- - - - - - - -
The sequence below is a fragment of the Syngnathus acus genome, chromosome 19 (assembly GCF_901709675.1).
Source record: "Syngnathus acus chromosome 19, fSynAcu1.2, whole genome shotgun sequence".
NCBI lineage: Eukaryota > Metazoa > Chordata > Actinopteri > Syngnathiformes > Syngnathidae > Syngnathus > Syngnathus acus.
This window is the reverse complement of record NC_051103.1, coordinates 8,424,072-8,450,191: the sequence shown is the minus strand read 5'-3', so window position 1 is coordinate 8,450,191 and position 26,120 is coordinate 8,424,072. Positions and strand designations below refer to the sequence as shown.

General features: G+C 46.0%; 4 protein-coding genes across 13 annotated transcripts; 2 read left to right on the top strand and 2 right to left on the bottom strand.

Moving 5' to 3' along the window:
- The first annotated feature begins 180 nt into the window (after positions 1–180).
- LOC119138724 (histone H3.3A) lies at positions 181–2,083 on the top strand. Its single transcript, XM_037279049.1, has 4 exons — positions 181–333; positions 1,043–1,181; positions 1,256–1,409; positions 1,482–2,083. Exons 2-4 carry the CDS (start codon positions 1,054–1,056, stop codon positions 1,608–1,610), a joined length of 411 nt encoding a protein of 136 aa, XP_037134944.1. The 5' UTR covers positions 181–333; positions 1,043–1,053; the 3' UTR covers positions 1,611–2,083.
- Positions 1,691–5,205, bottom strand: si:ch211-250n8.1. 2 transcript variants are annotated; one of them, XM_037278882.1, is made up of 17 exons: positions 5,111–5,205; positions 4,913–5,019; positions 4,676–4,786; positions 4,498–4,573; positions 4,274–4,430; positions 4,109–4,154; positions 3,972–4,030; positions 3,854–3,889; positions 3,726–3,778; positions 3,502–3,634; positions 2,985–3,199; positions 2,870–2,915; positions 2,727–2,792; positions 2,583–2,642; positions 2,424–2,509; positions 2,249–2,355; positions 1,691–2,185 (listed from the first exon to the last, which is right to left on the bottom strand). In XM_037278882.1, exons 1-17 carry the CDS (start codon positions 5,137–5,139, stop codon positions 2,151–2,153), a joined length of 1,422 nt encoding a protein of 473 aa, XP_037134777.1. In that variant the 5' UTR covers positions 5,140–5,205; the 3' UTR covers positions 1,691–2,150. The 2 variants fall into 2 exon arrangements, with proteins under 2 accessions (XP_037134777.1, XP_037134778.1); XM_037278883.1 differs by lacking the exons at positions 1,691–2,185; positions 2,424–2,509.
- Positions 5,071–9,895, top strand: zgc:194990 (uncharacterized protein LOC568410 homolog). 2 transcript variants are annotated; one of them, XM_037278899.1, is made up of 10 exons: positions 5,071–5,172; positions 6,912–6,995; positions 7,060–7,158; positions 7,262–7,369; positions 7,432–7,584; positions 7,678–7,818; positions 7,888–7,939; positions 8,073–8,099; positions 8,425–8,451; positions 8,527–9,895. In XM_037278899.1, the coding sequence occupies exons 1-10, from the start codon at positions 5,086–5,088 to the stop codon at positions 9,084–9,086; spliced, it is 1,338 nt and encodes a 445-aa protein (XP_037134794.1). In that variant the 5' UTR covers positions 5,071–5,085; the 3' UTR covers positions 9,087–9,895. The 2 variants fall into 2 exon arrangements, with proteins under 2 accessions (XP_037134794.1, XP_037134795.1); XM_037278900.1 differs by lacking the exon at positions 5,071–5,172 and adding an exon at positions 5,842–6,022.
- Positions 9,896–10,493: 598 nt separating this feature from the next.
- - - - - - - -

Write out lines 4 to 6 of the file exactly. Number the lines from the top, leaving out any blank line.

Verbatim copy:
This window is the reverse complement of record NC_051103.1, coordinates 8,424,072-8,450,191: the sequence shown is the minus strand read 5'-3', so window position 1 is coordinate 8,450,191 and position 26,120 is coordinate 8,424,072. Positions and strand designations below refer to the sequence as shown.

General features: G+C 46.0%; 4 protein-coding genes across 13 annotated transcripts; 2 read left to right on the top strand and 2 right to left on the bottom strand.

Moving 5' to 3' along the window: